Fermat's factorization method
That difference is algebraically factorable as ; if neither factor equals one, it is a proper factorization of N.
Each odd number has such a representation. Indeed, if is a factorization of N, then
Since N is odd, then c and d are also odd, so those halves are integers. (A multiple of four is also a difference of squares: let c and d be even.)
In its simplest form, Fermat's method might be even slower than trial division (worst case). Nonetheless, the combination of trial division and Fermat's is more effective than either.
The basic method
One tries various values of a, hoping that is a square.
FermatFactor(N): // N should be odd
a ← ceil(sqrt(N))
b2 ← a*a - N
while b2 isn't a square:
a ← a + 1 // equivalently: b2 ← b2 + 2*a + 1
b2 ← a*a - N // a ← a + 1
return a - sqrt(b2) // or a + sqrt(b2)
For example, to factor , our first try for a is the square root of rounded up to the next integer which is . Then, . Since b is not an integer, a second try is made by increasing the value of a by 1. The second attempt again fails because b is not an integer.
The third try produces a perfect square so b is an integer. So, , , and the factors of are , and .
Suppose N has more than two prime factors. That procedure first finds the factorization with the least values of a and b. That is, is the smallest factor ≥ the square-root of N. And so is the largest factor ≤ root-N. If the procedure finds , that shows that N is prime.
For , let c be the largest subroot factor. , so the number of steps is approximately .
If N is prime (so that ), one needs steps! This is a bad way to prove primality. But if N has a factor close to its square-root, the method works quickly. More precisely, if c differs less than from the method requires only one step. Note, that this is independent of the size of N.
Fermat's and trial division
Consider trying to factor the prime number N = 2345678917, but also compute b and a − b throughout. Going up from , we can tabulate:
|a − b:||48156.3||48017.5||47915.1||47830.1|
In practice, one wouldn't bother with that last row, until b is an integer. But observe that if N had a subroot factor above , Fermat's method would have found it already.
Trial division would normally try up to 48432; but after only four Fermat steps, we need only divide up to 47830, to find a factor or prove primality.
This all suggests a combined factoring method. Choose some bound ; use Fermat for factors between and . This gives a bound for trial division which is . In the above example, with the bound for trial division is 47830. A reasonable choice could be giving a bound of 28937.
In this regard, Fermat's method gives diminishing returns. One would surely stop before this point:
|a − b:||24582.9||24582.2|
It is not necessary to compute all the square-roots of , nor even examine all the values for . Examine the table for :
One can quickly tell that none of these values of b2 are squares. Squares end with 0, 1, 4, 5, 9, or 16 modulo 20. The values repeat with each increase of by 10. For this example, adding '-17' mod 20 (or 3), produces 3, 4, 7, 8, 12, and 19 modulo 20 for these values. It is apparent that only the 4 from this list can be a square. Thus, must be 1 mod 20, which means that is 1 or 9 mod 10; it will produce a b2 which ends in 4 mod 20 and, if square, will end in 2 or 8 mod 10.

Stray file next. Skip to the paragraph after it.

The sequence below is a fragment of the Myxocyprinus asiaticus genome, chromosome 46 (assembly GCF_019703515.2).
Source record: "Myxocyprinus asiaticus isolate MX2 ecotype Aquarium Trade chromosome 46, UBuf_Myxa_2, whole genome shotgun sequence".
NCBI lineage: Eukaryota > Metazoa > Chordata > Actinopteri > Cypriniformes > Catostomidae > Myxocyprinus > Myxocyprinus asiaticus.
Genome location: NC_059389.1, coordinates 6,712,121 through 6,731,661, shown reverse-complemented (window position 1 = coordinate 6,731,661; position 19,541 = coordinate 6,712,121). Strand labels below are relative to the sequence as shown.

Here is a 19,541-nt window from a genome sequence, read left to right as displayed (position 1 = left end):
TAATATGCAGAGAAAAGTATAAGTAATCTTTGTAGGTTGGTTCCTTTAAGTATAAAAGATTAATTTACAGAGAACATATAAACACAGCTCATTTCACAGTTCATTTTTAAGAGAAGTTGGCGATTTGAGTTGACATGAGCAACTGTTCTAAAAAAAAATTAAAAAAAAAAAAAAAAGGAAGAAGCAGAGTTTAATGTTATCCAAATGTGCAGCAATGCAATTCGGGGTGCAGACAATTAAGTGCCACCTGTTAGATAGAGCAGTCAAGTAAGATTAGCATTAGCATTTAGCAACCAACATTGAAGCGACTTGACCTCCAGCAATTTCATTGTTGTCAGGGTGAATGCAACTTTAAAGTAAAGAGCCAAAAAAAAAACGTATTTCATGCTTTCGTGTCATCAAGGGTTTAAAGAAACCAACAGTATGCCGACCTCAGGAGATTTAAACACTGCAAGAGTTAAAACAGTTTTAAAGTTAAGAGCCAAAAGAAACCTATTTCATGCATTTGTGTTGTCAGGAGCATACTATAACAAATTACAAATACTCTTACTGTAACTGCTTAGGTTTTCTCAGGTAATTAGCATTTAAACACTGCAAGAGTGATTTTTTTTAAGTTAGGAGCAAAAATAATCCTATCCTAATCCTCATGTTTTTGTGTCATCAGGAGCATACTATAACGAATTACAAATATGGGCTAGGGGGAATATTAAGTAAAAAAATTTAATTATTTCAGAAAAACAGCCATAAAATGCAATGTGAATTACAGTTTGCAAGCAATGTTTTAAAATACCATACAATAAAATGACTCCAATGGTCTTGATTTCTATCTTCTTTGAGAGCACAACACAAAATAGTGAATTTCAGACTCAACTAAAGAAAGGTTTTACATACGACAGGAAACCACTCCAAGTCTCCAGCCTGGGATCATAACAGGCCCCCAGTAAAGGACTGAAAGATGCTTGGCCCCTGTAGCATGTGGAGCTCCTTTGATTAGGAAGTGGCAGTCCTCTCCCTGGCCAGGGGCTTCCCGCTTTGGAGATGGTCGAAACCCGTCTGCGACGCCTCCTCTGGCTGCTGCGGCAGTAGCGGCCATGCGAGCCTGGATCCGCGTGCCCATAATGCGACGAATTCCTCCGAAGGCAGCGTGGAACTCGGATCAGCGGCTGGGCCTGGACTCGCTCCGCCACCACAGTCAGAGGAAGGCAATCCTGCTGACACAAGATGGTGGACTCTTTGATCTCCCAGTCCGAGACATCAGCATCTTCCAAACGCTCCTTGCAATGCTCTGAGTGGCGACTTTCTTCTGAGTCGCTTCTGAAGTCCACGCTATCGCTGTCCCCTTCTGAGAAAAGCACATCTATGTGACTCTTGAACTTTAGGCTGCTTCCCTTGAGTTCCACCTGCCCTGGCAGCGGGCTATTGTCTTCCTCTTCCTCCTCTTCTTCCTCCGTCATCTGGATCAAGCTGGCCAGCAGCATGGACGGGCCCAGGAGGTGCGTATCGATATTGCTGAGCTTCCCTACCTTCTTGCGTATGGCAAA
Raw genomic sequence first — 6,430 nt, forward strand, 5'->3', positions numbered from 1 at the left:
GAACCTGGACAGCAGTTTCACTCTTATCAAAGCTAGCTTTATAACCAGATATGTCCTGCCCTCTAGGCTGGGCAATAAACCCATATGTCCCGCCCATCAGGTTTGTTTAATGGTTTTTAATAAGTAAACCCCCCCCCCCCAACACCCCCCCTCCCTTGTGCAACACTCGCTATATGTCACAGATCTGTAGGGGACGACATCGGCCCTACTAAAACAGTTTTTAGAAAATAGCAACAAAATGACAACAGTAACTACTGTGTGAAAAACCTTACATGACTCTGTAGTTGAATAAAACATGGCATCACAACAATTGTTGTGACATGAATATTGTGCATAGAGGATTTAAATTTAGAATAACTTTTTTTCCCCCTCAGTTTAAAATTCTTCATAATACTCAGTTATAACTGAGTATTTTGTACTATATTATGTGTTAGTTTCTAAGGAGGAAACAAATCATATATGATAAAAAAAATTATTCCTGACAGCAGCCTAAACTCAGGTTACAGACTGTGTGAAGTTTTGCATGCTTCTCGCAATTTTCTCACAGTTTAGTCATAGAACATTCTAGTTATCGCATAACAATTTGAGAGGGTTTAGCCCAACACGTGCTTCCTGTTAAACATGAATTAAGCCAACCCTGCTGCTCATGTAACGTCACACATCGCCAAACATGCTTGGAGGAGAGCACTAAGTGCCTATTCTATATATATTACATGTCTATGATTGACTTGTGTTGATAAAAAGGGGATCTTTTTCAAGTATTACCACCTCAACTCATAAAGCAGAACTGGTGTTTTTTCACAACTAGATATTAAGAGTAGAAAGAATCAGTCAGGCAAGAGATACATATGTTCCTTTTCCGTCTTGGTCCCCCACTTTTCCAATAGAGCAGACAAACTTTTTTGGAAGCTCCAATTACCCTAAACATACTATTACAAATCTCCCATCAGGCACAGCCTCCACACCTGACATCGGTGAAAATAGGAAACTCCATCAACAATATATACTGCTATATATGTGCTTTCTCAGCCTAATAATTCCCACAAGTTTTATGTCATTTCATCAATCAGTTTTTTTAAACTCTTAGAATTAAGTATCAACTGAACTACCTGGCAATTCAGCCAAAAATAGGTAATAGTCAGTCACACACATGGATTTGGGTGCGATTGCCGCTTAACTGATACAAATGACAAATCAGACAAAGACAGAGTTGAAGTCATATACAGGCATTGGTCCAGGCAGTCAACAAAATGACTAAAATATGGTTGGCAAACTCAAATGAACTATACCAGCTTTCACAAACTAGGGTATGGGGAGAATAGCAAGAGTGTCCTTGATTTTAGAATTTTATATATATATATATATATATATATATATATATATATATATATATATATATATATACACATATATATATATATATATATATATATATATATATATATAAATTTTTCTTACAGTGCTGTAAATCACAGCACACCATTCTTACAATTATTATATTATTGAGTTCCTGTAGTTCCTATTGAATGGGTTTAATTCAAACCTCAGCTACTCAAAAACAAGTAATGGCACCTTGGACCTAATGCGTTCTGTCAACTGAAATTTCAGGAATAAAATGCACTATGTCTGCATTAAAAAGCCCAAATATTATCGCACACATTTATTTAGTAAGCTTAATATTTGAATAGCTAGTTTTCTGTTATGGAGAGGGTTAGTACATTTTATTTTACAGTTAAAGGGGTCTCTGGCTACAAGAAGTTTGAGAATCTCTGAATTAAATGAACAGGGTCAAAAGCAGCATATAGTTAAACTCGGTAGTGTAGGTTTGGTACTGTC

This can be performed with any modulus. Using the same ,
|modulo 16:||Squares are||0, 1, 4, or 9|
|N mod 16 is||5|
|so can only be||9|
|and must be||3 or 5 or 11 or 13 modulo 16|
|modulo 9:||Squares are||0, 1, 4, or 7|
|N mod 9 is||7|
|so can only be||7|
|and must be||4 or 5 modulo 9|
One generally chooses a power of a different prime for each modulus.
Given a sequence of a-values (start, end, and step) and a modulus, one can proceed thus:
FermatSieve(N, astart, aend, astep, modulus)
a ← astart
do modulus times:
b2 ← a*a - N
if b2 is a square, modulo modulus:
FermatSieve(N, a, aend, astep * modulus, NextModulus)
a ← a + astep
But the recursion is stopped when few a-values remain; that is, when (aend-astart)/astep is small. Also, because a's step-size is constant, one can compute successive b2's with additions.
Fermat's method works best when there is a factor near the square-root of N.
If the approximate ratio of two factors () is known, then the rational number can picked near that value. , and the factors are roughly equal: Fermat's, applied to Nuv, will find them quickly. Then and . (Unless c divides u or d divides v.)
Generally, if the ratio is not known, various values can be tried, and try to factor each resulting Nuv. R. Lehman devised a systematic way to do this, so that Fermat's plus trial division can factor N in time.
The fundamental ideas of Fermat's factorization method are the basis of the quadratic sieve and general number field sieve, the best-known algorithms for factoring large semiprimes, which are the "worst-case". The primary improvement that quadratic sieve makes over Fermat's factorization method is that instead of simply finding a square in the sequence of , it finds a subset of elements of this sequence whose product is a square, and it does this in a highly efficient manner. The end result is the same: a difference of square mod n that, if nontrivial, can be used to factor n.
- Completing the square
- Factorization of polynomials
- Factor theorem
- FOIL rule
- Monoid factorisation
- Pascal's triangle
- Prime factor
- Euler's factorization method
- Integer factorization
- Program synthesis
- Table of Gaussian integer factorizations
- Unique factorization
- J. McKee, "Speeding Fermat's factoring method", Mathematics of Computation, 68:1729-1737 (1999).
- Fermat's factorization running time, at blogspot.in